The Prospects for Electoral Pacts and Democratic Progress in Zimbabwe

Facebook Twitter Email

zimbabweIn this opinion piece, Pedzisai Ruhanya  stresses the need for the opposition to unite ahead of this year’s elections in Zimbabwe. Pedzisai is a PhD candidate and the director of the Zimbabwe Democracy Institute Trust.

Just as Kenya’s new deputy president William Ruto was critical to President Uhuru Kenyatta’s win in the recent elections, Professor Welshman Ncube and others could play a critical role in determining whether or not Prime Minister Morgan Tsvangirai emerges victorious in Zimbabwe’s watershed polls, later this year. 

In Kenya, outgoing prime minister Raila Odinga lost more than two million votes after he severed ties with Ruto, his key political ally, during the constitutional struggles in Kenya. Ruto subsequently helped deliver the presidency to Kenyatta and his pragmatic team.

As Zimbabwe prepares for its first elections since the transitional government was established in 2008, much will ride on the degree to which each side can drive voter registration and forge strategic alliances with other political groups.

Whilst parliamentary elections are important in Zimbabwe, all eyes will be on the political battle over the presidency, which will determine who will command the bulk of the country’s institutional power and resources. For, even under the new constitution, the political executive in Zimbabwe is incredibly powerful.

Indeed, one cannot understand opposition politics in Zimbabwe, and the counter-hegemonic political struggles in the country at large, without making references to the dictatorial presidency and its impact on the electoral playing field.

The hard lesson learned in the elections of March 2008, was that parliamentary seats are not enough. The opposition need to win the presidency in the next elections.

A domineering presidency remains the single biggest impediment to truly competitive democracy in Zimbabwe, and Africa in general. Consequently, prospects for democratisation rest, in large measure, on the opposition’s ability to capture this office and reform it, forcing the executive to share power with the legislature and judiciary.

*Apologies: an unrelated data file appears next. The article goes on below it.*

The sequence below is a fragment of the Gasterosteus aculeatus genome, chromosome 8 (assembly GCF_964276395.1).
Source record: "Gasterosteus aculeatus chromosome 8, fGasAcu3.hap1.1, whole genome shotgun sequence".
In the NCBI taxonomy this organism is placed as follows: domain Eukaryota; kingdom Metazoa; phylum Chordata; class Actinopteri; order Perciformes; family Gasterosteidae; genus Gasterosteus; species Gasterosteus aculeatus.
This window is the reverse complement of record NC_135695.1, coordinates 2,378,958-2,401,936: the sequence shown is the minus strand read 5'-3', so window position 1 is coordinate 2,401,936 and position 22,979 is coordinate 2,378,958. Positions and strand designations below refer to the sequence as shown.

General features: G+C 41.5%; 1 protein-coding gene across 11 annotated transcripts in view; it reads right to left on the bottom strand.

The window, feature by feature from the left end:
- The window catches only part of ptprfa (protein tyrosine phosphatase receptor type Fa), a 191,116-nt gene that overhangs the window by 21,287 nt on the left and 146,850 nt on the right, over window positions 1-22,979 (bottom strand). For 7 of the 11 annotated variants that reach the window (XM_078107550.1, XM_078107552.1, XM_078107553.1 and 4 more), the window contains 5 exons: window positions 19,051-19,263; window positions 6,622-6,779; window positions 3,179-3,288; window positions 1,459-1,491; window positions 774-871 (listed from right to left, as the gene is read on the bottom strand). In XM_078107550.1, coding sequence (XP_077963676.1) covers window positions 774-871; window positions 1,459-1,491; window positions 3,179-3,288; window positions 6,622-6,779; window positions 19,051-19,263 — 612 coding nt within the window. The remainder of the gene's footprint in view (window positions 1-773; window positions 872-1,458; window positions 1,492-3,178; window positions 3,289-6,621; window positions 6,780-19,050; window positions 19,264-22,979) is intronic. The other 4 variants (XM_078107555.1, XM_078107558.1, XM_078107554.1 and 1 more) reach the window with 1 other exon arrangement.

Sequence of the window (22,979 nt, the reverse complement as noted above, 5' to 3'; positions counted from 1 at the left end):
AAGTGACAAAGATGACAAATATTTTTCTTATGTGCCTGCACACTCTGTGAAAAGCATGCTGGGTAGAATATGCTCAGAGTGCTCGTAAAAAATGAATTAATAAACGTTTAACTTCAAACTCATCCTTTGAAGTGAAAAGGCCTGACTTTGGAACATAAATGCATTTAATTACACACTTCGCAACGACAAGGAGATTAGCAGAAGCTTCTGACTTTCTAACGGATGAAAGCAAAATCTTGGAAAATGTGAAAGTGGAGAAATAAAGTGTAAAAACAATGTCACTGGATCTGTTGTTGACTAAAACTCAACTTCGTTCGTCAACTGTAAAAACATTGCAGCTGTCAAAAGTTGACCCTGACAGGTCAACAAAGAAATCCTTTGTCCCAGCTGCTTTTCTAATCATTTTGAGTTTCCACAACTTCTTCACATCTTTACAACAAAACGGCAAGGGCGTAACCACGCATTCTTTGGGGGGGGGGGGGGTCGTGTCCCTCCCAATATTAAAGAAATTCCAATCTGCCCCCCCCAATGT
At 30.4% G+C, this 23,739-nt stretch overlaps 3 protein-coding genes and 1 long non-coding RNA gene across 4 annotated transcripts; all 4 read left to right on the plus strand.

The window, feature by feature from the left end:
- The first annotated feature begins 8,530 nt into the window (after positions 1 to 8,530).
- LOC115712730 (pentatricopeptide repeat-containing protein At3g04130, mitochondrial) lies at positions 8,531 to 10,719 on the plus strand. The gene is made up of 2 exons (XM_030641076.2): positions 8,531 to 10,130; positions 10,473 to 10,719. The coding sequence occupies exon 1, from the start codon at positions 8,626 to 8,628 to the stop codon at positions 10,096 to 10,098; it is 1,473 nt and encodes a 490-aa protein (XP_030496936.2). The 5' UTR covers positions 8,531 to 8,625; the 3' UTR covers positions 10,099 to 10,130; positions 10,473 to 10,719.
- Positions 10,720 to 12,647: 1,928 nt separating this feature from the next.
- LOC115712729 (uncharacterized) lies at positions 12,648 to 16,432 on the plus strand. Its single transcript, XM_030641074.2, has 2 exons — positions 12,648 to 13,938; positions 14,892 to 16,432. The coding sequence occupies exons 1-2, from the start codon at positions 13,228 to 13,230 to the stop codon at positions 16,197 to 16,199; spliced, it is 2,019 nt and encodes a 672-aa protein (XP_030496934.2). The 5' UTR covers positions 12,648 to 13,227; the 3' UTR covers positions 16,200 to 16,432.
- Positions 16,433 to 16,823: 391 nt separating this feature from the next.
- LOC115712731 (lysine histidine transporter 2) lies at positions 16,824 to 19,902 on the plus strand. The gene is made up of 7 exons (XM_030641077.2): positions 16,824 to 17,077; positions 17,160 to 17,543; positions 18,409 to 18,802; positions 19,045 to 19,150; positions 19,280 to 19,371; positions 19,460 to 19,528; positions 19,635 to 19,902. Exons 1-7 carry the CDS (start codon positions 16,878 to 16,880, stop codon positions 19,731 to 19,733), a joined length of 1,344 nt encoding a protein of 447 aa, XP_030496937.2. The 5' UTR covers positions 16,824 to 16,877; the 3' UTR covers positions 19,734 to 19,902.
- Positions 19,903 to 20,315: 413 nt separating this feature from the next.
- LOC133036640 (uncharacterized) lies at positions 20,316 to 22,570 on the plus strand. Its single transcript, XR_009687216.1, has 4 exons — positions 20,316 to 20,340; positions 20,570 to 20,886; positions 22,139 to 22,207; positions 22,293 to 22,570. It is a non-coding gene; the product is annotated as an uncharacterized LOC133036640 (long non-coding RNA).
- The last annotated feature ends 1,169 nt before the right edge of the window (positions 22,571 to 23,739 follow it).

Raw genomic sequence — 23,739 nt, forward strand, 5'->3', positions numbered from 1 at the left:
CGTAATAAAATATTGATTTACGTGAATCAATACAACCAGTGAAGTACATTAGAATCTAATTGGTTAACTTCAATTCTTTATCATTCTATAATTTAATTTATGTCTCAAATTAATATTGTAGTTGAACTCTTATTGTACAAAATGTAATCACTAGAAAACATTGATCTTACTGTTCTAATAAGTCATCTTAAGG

At the moment, however, the political opposition are weakened by three factors. Firstly, Mugabe enjoys advantages of incumbency stemming from executive dominance. Secondly, the opposition lack financial and analytical clout. Thirdly, and most crucially, the opposition are failing to understand the importance of uniting around a single presidential candidate, and crafting a genuine democratic framework for the elections and beyond.

The two MDC formations – led by Tsvangirai and Ncube – are centrally important to any electoral pact, but alliances should not stop there. Every vote counts. This means reaching across to those who opposed the recent constitutional referendum and managed to gain 200,000 votes in the process: They are likely to play an important role in the election.

Additional political allies  include groups such as those led by liberation war veteran and Zapu leader Dumiso Dabengwa; Mavambo/Kusile/Dawn president Simba Makoni; and the leadership of progressive civic society institutions such as the National Constitutional Assembly, Zimbabwe Congress of Trade Unions, the Zimbabwe National Students Union, and the Progressive Teachers’ Union of Zimbabwe.

So why are such alliances not occurring? As far as Tsvangirai and Ncube are concerned, their differences appear to be petty and personal rather than deeply ideological. Serious and genuine talks involving the top leadership of both parties can easily resolve the issues at stake. If Tsvangirai and Ncube could both work with Mugabe, why would they not work together for the broader cause of democracy and national progress?

The regional results of the presidential poll in March 2008 show that Mugabe would have won in only three provinces — Mashonaland West, Mashonaland Central and Mashonaland East — if Tsvangirai and Ncube had united. Worse still for Mugabe, his margins in those three provinces would have been been wafer thin if the opposition had joined forces.

Yet, due to such their division, Mugabe retained his hold on the presidency after the 2008. With a united opposition this year, Mugabe’s electoral defeat could be undeniable.

A longer opinion piece on this topic is available on the Zimbabwe Independent’s website

Join in the debate... let us know what you think!

Discover more from Democracy in Africa

Subscribe now to keep reading and get access to the full archive.

Continue reading